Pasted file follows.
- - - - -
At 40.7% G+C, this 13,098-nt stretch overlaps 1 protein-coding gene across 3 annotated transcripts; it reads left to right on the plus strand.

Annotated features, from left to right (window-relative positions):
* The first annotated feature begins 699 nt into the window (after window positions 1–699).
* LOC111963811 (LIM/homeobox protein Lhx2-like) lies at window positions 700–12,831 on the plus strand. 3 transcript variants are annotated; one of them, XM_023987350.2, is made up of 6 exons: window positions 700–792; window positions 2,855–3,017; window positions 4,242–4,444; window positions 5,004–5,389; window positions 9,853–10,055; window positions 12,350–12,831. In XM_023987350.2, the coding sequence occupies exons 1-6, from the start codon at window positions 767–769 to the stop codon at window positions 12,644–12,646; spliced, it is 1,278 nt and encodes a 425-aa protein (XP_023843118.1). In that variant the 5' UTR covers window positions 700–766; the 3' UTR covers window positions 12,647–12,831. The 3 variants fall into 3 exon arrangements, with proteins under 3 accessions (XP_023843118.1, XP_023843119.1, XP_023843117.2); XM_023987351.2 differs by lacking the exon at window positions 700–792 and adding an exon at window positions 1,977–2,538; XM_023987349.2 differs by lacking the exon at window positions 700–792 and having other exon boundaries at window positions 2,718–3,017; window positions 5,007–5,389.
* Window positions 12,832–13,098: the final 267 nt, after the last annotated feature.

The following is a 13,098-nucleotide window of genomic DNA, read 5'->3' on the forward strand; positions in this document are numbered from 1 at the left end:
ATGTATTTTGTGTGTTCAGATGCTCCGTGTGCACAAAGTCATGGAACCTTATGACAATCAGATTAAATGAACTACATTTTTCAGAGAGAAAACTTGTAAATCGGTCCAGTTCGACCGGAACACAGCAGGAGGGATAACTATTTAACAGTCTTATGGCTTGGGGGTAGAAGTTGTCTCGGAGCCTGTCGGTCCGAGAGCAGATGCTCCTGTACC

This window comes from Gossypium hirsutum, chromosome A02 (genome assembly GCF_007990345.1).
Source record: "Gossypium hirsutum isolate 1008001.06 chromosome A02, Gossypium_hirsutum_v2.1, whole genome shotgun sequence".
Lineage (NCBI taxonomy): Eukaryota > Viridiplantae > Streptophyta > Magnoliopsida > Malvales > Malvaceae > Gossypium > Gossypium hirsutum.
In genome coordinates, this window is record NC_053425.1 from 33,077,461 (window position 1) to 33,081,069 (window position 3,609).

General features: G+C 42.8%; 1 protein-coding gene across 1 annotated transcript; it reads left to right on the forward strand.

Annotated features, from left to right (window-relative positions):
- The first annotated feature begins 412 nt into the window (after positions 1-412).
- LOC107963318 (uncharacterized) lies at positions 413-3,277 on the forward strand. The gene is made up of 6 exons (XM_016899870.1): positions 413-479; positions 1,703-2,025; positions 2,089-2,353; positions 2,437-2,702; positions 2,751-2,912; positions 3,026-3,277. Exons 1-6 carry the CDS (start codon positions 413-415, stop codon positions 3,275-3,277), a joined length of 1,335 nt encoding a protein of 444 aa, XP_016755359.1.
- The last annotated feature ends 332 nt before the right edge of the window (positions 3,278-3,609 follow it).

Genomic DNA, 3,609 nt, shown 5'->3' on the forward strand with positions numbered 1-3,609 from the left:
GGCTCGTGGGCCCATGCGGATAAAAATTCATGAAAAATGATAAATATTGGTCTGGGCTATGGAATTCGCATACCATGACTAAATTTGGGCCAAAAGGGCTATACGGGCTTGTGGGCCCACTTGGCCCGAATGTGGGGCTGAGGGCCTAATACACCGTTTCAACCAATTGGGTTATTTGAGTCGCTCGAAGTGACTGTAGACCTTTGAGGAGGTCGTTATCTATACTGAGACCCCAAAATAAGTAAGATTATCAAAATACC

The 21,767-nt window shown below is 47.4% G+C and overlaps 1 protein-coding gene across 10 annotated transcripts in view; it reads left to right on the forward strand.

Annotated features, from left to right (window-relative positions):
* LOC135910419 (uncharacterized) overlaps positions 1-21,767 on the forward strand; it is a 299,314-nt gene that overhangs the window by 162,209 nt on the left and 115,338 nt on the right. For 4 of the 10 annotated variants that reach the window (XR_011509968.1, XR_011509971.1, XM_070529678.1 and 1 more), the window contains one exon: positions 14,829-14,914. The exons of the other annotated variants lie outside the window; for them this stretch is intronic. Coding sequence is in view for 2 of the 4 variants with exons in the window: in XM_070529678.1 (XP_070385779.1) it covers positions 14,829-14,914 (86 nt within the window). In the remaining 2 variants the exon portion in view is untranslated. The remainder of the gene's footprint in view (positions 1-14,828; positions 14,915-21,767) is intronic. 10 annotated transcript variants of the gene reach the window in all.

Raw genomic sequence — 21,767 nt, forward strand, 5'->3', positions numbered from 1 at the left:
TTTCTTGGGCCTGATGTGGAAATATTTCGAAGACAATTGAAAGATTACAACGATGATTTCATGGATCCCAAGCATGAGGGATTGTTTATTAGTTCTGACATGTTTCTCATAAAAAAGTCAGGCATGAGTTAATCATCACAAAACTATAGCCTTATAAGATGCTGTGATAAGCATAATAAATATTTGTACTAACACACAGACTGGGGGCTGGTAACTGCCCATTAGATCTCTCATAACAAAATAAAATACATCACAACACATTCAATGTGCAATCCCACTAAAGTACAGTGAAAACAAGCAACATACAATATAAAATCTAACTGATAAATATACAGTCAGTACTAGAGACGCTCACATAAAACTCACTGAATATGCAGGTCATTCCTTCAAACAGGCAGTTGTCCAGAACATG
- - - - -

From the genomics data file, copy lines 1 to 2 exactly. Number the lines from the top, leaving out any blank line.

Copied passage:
At 40.7% G+C, this 13,098-nt stretch overlaps 1 protein-coding gene across 3 annotated transcripts; it reads left to right on the plus strand.

Annotated features, from left to right (window-relative positions):